Citizen child: Australian law and children's rights

Citizen child: Australian law and children's rights

Kathleen Funder

Historical publication— December 1996
Citizen child: Australian law and children's rights

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The United Nations Convention on the Rights of the Child focuses attention as never before on Australia's moral and legal obligations towards children.

Citizen Child is a thought-provoking review of current Australian law and practice by some of our foremost / commentators on children's rights and child policy. The authors face the challenging questions: Can police detain or fingerprint a young child? Can schools enforce dress codes or discipline students for unruly behaviour? What right has an adopted child to knowledge of his or her biological parents? When is a child no longer a "child" under Australian law? How does "rights talk" fit in with notions of love, family, caring and responsibility?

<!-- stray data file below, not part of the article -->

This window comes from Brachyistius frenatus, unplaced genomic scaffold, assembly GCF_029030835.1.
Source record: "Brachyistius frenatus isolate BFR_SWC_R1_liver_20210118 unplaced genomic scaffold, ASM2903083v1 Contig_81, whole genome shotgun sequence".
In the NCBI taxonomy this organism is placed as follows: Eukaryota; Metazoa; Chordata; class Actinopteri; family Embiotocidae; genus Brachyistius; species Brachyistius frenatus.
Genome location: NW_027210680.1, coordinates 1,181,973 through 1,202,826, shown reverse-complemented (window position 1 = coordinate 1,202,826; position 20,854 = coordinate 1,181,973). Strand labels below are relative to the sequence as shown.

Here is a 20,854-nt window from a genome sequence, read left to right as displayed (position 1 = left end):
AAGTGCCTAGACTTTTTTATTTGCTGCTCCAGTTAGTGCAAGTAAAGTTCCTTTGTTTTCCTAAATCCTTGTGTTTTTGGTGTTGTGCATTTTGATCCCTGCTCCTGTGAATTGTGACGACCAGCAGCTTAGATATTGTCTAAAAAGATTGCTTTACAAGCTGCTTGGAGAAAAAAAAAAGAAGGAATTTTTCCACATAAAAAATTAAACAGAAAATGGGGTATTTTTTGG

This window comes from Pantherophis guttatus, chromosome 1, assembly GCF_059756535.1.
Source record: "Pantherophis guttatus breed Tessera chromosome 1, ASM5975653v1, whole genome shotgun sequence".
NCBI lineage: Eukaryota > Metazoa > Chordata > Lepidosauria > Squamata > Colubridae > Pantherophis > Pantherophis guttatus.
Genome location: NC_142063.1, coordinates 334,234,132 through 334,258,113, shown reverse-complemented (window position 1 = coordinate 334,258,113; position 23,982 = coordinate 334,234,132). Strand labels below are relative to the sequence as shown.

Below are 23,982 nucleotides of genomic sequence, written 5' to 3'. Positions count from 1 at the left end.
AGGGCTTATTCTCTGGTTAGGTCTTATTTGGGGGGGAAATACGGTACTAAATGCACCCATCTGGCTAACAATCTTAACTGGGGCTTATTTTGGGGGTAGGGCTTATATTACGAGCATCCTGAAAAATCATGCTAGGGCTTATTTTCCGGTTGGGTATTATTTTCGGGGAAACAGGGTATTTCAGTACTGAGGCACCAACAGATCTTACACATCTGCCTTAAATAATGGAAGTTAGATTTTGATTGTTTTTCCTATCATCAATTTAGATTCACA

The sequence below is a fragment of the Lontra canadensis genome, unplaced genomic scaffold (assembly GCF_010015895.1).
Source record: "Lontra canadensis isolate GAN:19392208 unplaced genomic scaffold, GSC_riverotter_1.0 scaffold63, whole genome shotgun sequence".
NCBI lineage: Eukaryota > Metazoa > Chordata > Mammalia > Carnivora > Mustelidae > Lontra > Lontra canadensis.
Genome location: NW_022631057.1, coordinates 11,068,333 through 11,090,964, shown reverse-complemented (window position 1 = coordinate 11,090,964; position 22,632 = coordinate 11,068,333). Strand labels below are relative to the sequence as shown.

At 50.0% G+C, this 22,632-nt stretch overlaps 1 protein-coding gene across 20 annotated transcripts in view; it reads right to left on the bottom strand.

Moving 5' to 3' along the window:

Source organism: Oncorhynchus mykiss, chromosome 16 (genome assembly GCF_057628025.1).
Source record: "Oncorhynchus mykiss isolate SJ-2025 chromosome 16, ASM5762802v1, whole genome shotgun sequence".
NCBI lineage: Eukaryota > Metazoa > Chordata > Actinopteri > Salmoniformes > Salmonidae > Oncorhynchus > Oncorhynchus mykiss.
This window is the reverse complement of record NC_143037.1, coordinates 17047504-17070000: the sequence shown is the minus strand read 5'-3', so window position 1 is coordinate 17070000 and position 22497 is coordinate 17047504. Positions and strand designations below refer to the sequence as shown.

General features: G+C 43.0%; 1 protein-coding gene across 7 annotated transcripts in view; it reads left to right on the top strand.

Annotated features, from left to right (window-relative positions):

Citizen Child has immediate relevance to professionals providing services for children including teachers, courisellors, family lawyers and mediators, medical practitioners, community and child protection workers, and tertiary students.

An Australian Institute of Family Studies project.

Publication details

Historical publication
Published by the Australian Institute of Family Studies, December 1996.
287 pp.

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